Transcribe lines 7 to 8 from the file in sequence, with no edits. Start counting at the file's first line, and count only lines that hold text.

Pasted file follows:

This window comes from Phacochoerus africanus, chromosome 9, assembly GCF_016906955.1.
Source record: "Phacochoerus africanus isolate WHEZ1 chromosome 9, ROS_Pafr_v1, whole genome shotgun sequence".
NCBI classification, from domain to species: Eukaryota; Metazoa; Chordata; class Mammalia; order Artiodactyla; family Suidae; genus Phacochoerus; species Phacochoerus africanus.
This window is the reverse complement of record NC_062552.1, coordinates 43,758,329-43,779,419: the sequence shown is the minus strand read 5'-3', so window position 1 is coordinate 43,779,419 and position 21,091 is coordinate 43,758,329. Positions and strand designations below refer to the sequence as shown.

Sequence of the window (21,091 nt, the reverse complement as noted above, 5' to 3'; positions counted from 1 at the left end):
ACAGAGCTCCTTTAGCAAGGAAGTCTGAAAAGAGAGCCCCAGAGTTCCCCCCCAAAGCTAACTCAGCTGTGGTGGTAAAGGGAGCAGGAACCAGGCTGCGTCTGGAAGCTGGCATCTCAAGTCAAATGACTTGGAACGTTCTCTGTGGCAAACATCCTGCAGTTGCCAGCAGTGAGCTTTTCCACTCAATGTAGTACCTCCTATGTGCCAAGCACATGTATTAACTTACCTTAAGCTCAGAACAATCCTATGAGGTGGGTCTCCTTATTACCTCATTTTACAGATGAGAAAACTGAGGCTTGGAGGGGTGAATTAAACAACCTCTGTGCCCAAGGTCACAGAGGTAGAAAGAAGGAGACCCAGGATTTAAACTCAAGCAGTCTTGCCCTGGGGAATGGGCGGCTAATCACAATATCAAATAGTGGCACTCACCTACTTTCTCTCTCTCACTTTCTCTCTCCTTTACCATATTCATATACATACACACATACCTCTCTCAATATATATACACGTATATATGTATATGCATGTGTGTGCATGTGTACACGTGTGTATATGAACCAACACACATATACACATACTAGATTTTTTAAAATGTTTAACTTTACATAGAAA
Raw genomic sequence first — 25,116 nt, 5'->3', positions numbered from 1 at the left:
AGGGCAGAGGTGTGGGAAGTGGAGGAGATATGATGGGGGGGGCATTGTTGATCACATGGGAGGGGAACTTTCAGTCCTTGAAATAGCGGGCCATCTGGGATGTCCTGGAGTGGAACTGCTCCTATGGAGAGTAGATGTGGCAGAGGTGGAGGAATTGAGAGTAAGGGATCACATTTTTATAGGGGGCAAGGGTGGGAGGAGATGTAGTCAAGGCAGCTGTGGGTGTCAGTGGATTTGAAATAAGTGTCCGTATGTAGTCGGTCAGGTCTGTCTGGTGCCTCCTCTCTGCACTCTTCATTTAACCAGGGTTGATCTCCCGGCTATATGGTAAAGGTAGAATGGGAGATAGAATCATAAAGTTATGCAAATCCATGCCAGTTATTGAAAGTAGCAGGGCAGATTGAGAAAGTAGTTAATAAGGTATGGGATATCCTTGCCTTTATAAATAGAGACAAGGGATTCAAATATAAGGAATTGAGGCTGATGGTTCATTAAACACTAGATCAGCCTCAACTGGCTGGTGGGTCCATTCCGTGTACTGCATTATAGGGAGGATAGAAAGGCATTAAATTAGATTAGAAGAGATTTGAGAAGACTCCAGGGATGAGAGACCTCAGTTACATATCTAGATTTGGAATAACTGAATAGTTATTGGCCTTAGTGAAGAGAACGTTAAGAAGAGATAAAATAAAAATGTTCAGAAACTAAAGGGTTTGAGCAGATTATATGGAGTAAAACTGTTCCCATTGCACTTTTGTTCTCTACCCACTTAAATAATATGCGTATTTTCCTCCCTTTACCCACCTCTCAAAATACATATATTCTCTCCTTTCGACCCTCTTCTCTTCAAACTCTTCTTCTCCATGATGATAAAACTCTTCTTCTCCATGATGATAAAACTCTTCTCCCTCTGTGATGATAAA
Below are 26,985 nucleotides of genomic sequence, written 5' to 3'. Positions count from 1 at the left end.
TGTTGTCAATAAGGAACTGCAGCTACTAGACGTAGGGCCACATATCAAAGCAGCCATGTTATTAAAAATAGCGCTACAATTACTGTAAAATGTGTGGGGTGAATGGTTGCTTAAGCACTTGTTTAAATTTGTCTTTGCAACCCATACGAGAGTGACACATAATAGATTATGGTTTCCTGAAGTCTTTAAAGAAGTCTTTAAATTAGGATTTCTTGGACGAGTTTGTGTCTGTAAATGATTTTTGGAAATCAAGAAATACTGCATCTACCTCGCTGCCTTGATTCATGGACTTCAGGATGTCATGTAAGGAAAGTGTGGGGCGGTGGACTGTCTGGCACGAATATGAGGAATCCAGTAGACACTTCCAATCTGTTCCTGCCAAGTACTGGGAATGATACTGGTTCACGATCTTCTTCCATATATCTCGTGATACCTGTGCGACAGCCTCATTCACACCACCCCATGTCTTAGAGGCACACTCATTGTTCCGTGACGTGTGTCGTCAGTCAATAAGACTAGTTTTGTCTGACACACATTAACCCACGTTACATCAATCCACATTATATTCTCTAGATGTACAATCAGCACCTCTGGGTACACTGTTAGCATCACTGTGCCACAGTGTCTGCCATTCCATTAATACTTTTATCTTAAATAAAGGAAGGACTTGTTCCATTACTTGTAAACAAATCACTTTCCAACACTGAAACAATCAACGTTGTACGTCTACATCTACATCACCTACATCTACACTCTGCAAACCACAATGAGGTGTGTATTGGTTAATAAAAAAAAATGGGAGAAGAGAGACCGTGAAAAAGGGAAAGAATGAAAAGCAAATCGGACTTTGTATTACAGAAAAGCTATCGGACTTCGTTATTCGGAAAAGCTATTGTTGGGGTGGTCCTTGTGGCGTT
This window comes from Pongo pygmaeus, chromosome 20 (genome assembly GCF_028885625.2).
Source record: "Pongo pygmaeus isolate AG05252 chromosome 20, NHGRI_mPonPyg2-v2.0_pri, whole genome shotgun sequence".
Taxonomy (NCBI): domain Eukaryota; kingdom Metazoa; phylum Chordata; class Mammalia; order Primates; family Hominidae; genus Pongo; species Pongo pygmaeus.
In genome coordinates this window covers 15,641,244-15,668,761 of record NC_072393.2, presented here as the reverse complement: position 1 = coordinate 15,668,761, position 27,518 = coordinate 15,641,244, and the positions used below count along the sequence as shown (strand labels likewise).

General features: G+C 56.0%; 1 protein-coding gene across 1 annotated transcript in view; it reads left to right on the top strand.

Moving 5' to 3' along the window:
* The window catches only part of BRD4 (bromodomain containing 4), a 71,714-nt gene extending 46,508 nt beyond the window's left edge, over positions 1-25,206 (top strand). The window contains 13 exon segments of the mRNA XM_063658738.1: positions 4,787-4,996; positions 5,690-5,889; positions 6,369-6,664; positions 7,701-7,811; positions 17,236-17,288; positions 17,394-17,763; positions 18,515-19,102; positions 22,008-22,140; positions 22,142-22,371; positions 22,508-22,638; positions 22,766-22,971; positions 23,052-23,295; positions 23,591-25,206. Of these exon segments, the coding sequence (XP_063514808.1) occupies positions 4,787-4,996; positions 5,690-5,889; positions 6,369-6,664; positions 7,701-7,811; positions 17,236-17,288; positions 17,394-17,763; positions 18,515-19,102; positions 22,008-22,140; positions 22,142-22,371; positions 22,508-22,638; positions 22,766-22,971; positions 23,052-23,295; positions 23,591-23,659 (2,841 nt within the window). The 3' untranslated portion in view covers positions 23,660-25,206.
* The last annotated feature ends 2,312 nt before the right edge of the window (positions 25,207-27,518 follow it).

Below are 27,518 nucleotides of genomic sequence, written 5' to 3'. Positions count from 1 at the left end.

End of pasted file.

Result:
Raw genomic sequence first — 25,116 nt, 5'->3', positions numbered from 1 at the left:
AGGGCAGAGGTGTGGGAAGTGGAGGAGATATGATGGGGGGGGCATTGTTGATCACATGGGAGGGGAACTTTCAGTCCTTGAAATAGCGGGCCATCTGGGATGTCCTGGAGTGGAACTGCTCCTATGGAGAGTAGATGTGGCAGAGGTGGAGGAATTGAGAGTAAGGGATCACATTTTTATAGGGGGCAAGGGTGGGAGGAGATGTAGTCAAGGCAGCTGTGGGTGTCAGTGGATTTGAAATAAGTGTCCGTATGTAGTCGGTCAGGTCTGTCTGGTGCCTCCTCTCTGCACTCTTCATTTAACCAGGGTTGATCTCCCGGCTATATGGTAAAGGTAGAATGGGAGATAGAATCATAAAGTTATGCAAATCCATGCCAGTTATTGAAAGTAGCAGGGCAGATTGAGAAAGTAGTTAATAAGGTATGGGATATCCTTGCCTTTATAAATAGAGACAAGGGATTCAAATATAAGGAATTGAGGCTGATGGTTCATTAAACACTAGATCAGCCTCAACTGGCTGGTGGGTCCATTCCGTGTACTGCATTATAGGGAGGATAGAAAGGCATTAAATTAGATTAGAAGAGATTTGAGAAGACTCCAGGGATGAGAGACCTCAGTTACATATCTAGATTTGGAATAACTGAATAGTTATTGGCCTTAGTGAAGAGAACGTTAAGAAGAGATAAAATAAAAATGTTCAGAAACTAAAGGGTTTGAGCAGATTATATGGAGTAAAACTGTTCCCATTGCACTTTTGTTCTCTACCCACTTAAATAATATGCGTATTTTCCTCCCTTTACCCACCTCTCAAAATACATATATTCTCTCCTTTCGACCCTCTTCTCTTCAAACTCTTCTTCTCCATGATGATAAAACTCTTCTTCTCCATGATGATAAAACTCTTCTCCCTCTGTGATGATAAA